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The Assumption of Our Lady
August 15, 2011, 8:39 am
Filed under: Sermons | Tags: ,

A sermon preached at All Hallows, Easton, Sunday 14th August 2011

We are keeping today the Feast of tomorrow, the glorious Assumption of our blessed Lady, mother of Christ, mother of God-made-man. What is it all about, what can it mean for us?

In 1950, Pope Pius XII expressed the matter simply in these terms: “The Immaculate Mother of God, the ever-virgin Mary, was received at the end of her earthly life, body and soul, into heavenly glory.” That is all. Under what circumstances, in what way, with what witnesses- this may be a matter for speculation or even pious legend, but the Church has nothing, officially, to say about it. Mary, like Jesus at his Ascension, passed into heaven in the fullness of her human nature, leaving no part of it behind.

Why do we believe this? Fundamentally, because from the earliest times the Church has believed it, and the Church’s faith is ours. We must be clear about this: the essential meaning of this festival belongs to the realm of faith. We are not dealing with what we might call some “private fact” about the Mother of the Lord, something that merely happened (where, or when, or how we cannot say). We are dealing with something significant, something that the Church sees as having relevance for our own earthly pilgrimage. What might this be? That is what we must ponder.

A fundamental principle of our religion is that God- the God who in himself is unknowable, fully, by our unaided powers- this God reveals himself to us through examples, through things that we can grasp. The whole of creation furnishes us with images and examples through which we can begin to know and understand and love our Creator. In the life, death and resurrection of Jesus Christ God has given us the supreme Example upon which we should model our lives. In the saints we have further examples of how we may, in our various walks of life, do this in practice.

This is particularly true of Mary. In a sense, she can do and be what even her Son cannot. She is purely a creature, merely a creature, whereas in the ultimate depths of his being Jesus is always the Word of God, “one in being with the Father”, identical to the Creator. This is the mystery of the Trinity: the Father is both Origin and End of all, while the Word and the Spirit are, as it were, his two arms with which he reaches out and embraces the world, and draws it back to himself.

We all fall short of what we can and should be. An important part of Mary’s role in creation is to show us what might be, to show us what is possible when one is totally receptive of God’s grace, totally obedient to his Word. To be created is to receive. Existence itself, the manner of our existence, the purpose of our existence- all this we receive from God as his free gift to us. If we are to look for a complementary principle to that superabundant outpouring of love which is Fatherhood, then it must surely be in the principle of attentive and willing receptivity that “hears the Word of God and keeps it”, and allows God to make it fruitful. If we call this principle “motherhood”, then it is clear that it must always presuppose fatherhood; and it should be clear (should it not?) that the most perfect and complete example of that principle is found in Mary.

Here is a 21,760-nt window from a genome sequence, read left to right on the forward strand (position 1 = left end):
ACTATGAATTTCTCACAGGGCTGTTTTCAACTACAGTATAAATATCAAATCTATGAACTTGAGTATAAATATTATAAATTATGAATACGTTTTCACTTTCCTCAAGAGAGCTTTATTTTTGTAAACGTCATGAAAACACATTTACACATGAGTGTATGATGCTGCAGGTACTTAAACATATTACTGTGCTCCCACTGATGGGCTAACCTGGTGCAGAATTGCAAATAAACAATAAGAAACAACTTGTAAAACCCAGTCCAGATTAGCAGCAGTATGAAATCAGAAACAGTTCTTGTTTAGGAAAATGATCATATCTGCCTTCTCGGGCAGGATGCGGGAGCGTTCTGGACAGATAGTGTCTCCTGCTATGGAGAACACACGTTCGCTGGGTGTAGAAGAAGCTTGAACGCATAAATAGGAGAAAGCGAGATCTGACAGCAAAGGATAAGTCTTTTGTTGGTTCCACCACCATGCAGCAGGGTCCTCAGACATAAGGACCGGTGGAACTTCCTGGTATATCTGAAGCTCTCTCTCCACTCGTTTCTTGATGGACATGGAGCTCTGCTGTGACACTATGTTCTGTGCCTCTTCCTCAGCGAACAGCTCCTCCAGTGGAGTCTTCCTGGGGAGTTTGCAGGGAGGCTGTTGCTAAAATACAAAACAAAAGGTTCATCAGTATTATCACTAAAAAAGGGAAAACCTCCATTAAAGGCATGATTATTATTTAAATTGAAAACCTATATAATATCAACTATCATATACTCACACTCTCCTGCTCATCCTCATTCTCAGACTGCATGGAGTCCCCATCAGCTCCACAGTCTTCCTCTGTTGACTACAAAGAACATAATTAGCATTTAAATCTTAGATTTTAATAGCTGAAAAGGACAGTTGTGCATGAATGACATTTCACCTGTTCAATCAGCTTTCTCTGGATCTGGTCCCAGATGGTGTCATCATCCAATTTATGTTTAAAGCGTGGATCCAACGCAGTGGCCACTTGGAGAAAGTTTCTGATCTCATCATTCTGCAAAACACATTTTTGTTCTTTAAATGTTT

Mary is the point at which the Incarnate Word of God makes contact with humanity. Jesus is not simply divine and human in nature: he is actually a member of the human race, linked to us by the same kind of human relationships that link us to one another. As I have often said, theoretically we can all trace our relationship to Jesus, as umpteenth cousin, so many times removed. But Mary is always one degree closer: our human relationship to Jesus passes inevitably through her, historically and biologically, and this is what makes her unique.

In one of his Sermons, St Antony compares our Lady to solid gold cup, encrusted with jewels. What might such a cup contain? Wine, certainly- maybe even the Precious Blood of Christ. A cup exists to hold something, to prevent it being spilled. The more precious the contents, the more fitting it is that the container itself be made of precious material too. And indeed, the more exalted the owner of the cup, the more fitting it is that it should be valuable. Antony compares it to a royal throne, the place where the king sits and from which he rules and reigns.

Mary is the vessel that holds something even more precious than herself. The essential thing about a cup is its hollowness, its receptivity. Without this it cannot function as a container. God looked upon his handmaiden in her emptiness. But a cup can be of material more or less precious: gold represents the personal value of Mary to God, over and above her “usefulness” to him; and that value is enhanced by her purity, the total “unmingledness” of her life, uncontaminated by anything unworthy of God’s love. The jewels that stud the cup are the various virtues that make up the total beauty of her person. Her bodily nature was not something despised by God, to be left behind when she entered heaven. It was the essential instrument with which she fulfilled her vocation of motherhood, and as such it too is valued and glorified by God. Her Assumption, like her Son’s Resurrection, is a pledge of our final state.

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